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Cold weather is on the way, and the first freezing temperatures often happen in November in Portland. Those who live in outlying areas or higher elevations may have already experienced frost. Please see our December Tips page for several details about winterizing your yard and protecting your plants from cold damage.
November is usually the last chance of the season for any digging. If your soil is already saturated or frozen, it is not recommended. Assuming it is not, finish any planting of hardy plants or dividing of perennials. If you have vegetable or annual beds that are empty, consider a cover crop or some mulch to protect the soil from compaction or erosion in rain.
Speaking of which, this is one of the best times for mulching. You can use bark, compost, leaves, or straw. This will help to protect the surface roots of your plants from freezing air and reduce weed growth. Compost is good for soil health, but only helps so much with weeds. Bark is very good for weed control, but avoid turning uncomposted bark into your soil (now or in spring) as it can limit the nitrogen that is available to your plants for some time. One to two inches of mulch is generally sufficient, and more than that is not better. Never place mulch so that it is touching the wooden stems of shrubs or trees.
The season is winding down, but your containers and window boxes don’t have to look like it. Clean out the dead or dying annuals and replace with cold season options. Pansies, dusty miller, kale, and many herbs look great as we enter the cold season. Miniature conifers and spring flowering bulbs are also great additions.
As stated before, this is probably your last good chance for any perennial planting and dividing. Hellebore, heuchera, and rosemary usually continue to look great if you still need additions. Lift, clean, and store your dahlias and begonias that grow from tubers. Our dahlia feature page has good instructions for this. Mulch those perennials!
The only green vegetable that should be planted this late is kale. Existing cole crops (broccoli, cabbage, etc.) and lettuce or other greens can be protected with frost blanket or in a cold frame. If possible, harvest what you can before a hard freeze (significantly below freezing) and enjoy. Last chance for autumn planting of garlic and onions for harvesting next year.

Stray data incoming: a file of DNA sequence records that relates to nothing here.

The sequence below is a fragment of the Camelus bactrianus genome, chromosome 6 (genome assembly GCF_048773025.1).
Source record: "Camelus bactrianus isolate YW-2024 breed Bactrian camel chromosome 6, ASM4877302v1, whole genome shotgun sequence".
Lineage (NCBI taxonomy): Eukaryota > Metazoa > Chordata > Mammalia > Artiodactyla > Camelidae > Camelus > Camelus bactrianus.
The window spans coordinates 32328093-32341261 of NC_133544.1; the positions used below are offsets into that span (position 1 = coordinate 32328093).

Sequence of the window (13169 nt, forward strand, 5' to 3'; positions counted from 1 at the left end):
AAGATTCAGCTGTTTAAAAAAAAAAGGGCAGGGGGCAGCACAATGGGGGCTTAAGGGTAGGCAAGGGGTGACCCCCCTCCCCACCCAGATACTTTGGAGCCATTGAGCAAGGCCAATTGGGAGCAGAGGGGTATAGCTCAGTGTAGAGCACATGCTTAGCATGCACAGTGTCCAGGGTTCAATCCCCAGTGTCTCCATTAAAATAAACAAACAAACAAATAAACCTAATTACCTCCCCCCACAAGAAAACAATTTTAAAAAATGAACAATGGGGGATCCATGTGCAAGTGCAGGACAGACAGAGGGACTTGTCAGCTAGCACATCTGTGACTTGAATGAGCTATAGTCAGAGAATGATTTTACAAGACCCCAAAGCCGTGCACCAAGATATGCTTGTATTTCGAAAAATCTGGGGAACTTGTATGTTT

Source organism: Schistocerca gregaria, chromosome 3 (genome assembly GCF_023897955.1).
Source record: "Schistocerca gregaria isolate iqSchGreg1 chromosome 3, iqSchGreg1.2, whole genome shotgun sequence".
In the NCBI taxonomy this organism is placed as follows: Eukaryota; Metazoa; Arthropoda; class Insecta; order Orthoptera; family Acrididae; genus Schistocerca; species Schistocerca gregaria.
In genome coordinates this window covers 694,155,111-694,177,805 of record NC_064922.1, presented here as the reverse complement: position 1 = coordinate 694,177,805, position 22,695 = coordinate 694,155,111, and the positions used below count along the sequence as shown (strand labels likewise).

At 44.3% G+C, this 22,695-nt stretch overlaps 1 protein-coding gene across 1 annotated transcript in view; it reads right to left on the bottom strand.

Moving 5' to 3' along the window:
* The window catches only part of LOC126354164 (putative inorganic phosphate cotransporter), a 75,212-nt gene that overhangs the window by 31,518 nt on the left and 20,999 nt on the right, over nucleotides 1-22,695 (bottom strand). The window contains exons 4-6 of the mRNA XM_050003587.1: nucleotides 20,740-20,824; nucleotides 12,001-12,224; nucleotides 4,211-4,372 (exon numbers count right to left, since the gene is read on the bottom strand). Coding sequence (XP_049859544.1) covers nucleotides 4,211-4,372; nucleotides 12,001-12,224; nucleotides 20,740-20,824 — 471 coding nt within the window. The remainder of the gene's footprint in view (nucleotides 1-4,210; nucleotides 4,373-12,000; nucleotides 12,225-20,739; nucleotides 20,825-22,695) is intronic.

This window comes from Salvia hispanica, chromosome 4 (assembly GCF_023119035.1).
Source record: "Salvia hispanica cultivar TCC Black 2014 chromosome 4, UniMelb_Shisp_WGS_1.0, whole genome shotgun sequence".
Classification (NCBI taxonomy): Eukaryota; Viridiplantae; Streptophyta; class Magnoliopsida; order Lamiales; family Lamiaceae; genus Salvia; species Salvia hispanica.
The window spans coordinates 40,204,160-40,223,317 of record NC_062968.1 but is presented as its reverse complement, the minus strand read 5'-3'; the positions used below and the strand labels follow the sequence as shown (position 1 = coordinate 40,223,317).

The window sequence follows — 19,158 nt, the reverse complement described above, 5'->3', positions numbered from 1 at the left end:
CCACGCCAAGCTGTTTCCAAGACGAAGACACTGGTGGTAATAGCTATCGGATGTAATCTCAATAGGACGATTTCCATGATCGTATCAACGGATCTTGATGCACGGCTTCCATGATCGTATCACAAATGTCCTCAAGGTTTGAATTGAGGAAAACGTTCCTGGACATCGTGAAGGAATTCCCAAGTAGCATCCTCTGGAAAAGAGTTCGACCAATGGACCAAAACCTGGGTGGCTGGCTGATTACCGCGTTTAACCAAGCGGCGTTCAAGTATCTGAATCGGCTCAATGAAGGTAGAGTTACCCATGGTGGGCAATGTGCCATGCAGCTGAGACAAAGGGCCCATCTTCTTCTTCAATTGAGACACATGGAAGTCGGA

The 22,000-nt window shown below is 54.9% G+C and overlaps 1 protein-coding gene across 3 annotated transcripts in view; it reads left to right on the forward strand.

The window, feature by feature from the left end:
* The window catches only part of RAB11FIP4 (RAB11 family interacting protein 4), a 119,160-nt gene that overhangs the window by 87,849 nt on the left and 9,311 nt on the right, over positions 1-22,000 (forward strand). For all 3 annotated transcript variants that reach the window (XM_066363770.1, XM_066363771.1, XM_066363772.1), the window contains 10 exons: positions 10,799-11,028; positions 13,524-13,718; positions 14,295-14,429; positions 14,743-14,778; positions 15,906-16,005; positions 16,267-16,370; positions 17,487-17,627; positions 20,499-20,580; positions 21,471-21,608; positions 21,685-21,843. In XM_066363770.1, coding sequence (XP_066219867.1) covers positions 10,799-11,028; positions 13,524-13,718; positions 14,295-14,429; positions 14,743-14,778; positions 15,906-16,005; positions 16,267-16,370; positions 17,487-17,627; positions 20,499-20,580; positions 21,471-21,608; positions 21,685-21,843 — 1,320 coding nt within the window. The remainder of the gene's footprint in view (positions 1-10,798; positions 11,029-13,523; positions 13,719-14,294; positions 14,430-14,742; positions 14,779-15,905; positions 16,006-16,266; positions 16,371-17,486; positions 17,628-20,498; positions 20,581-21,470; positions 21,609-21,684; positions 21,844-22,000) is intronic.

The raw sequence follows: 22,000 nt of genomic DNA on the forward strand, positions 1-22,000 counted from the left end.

It is too late for fertilizing your lawn and probably too late for seeding. If the weather is not too cold, sod installation may still be an option. Remove excess leaves from your lawn and use them as mulch or discard them.
Many deciduous trees prefer to be pruned in late autumn or winter. Our December Tips page has a listing of examples. Note that cherries and plums should be pruned in summer to avoid disease considerations. If you are unfamiliar with proper pruning techniques, consult our pruning page.
Dormant spraying can start in November. This means the application of particular pesticides while the plant is dormant. While many gardeners wait until February before spraying, multiple applications throughout the winter can benefit those plants with significant problems. Disease-prone fruit trees, roses, and lilacs often benefit from dormant spraying. If you have had disease problems with these or other trees and shrubs, then feel free to inquire with us about what can be done to help. Overwintering insect eggs can sometimes be controlled with other, oil-based dormant sprays.
Please note that while the products we have for dormant spraying are accepted for organic gardening practices, they can be dangerous to the applicator if misused. Always follow label precautions.
Many indoor flowers can help to beautify this time of year. Paperwhites and amaryllis are great bulbs for forcing indoors, and poinsettias, holiday cacti, and other gift plants are available.
You may be bringing some tender plants back inside about now. Don’t wait until freezing conditions! Check these plants for insect infestations, especially on plants such as hibiscus, abutilon, and gardenias. Your plants may shed some leaves as they get used to lower light levels indoors. Don’t panic too much, just provide as much light as possible, consider supplementary grow lights, and try to be a moderate waterer.
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